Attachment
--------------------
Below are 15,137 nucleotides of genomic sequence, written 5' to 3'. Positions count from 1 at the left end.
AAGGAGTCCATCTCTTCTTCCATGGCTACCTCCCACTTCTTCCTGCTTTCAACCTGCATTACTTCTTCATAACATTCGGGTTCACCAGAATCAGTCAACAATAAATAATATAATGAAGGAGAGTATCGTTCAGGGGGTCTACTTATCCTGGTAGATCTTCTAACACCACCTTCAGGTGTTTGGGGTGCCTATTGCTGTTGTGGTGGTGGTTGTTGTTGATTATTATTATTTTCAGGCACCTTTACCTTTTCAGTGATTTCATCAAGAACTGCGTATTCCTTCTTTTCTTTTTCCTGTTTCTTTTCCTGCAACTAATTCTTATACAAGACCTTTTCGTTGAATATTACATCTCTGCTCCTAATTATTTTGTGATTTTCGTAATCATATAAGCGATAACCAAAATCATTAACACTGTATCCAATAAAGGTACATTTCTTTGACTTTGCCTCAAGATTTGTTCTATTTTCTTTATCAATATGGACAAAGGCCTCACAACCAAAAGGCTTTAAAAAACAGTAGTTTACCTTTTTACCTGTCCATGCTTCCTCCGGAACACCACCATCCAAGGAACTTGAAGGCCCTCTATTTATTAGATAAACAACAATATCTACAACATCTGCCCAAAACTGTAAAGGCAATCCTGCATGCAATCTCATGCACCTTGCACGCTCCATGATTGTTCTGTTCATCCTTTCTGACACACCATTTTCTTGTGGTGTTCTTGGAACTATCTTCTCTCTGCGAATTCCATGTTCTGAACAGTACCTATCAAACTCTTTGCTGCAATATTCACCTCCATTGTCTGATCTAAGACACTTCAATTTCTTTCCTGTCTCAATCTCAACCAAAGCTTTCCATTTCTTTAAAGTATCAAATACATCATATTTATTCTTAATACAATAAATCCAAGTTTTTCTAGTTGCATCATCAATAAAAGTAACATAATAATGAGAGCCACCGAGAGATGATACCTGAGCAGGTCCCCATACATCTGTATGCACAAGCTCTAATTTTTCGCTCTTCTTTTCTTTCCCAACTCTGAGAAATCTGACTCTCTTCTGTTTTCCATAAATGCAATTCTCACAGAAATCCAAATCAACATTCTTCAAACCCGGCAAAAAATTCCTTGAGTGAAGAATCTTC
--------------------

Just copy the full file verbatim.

Below are 15,137 nucleotides of genomic sequence, written 5' to 3'. Positions count from 1 at the left end.
AAGGAGTCCATCTCTTCTTCCATGGCTACCTCCCACTTCTTCCTGCTTTCAACCTGCATTACTTCTTCATAACATTCGGGTTCACCAGAATCAGTCAACAATAAATAATATAATGAAGGAGAGTATCGTTCAGGGGGTCTACTTATCCTGGTAGATCTTCTAACACCACCTTCAGGTGTTTGGGGTGCCTATTGCTGTTGTGGTGGTGGTTGTTGTTGATTATTATTATTTTCAGGCACCTTTACCTTTTCAGTGATTTCATCAAGAACTGCGTATTCCTTCTTTTCTTTTTCCTGTTTCTTTTCCTGCAACTAATTCTTATACAAGACCTTTTCGTTGAATATTACATCTCTGCTCCTAATTATTTTGTGATTTTCGTAATCATATAAGCGATAACCAAAATCATTAACACTGTATCCAATAAAGGTACATTTCTTTGACTTTGCCTCAAGATTTGTTCTATTTTCTTTATCAATATGGACAAAGGCCTCACAACCAAAAGGCTTTAAAAAACAGTAGTTTACCTTTTTACCTGTCCATGCTTCCTCCGGAACACCACCATCCAAGGAACTTGAAGGCCCTCTATTTATTAGATAAACAACAATATCTACAACATCTGCCCAAAACTGTAAAGGCAATCCTGCATGCAATCTCATGCACCTTGCACGCTCCATGATTGTTCTGTTCATCCTTTCTGACACACCATTTTCTTGTGGTGTTCTTGGAACTATCTTCTCTCTGCGAATTCCATGTTCTGAACAGTACCTATCAAACTCTTTGCTGCAATATTCACCTCCATTGTCTGATCTAAGACACTTCAATTTCTTTCCTGTCTCAATCTCAACCAAAGCTTTCCATTTCTTTAAAGTATCAAATACATCATATTTATTCTTAATACAATAAATCCAAGTTTTTCTAGTTGCATCATCAATAAAAGTAACATAATAATGAGAGCCACCGAGAGATGATACCTGAGCAGGTCCCCATACATCTGTATGCACAAGCTCTAATTTTTCGCTCTTCTTTTCTTTCCCAACTCTGAGAAATCTGACTCTCTTCTGTTTTCCATAAATGCAATTCTCACAGAAATCCAAATCAACATTCTTCAAACCCGGCAAAAAATTCCTTGAGTGAAGAATCTTC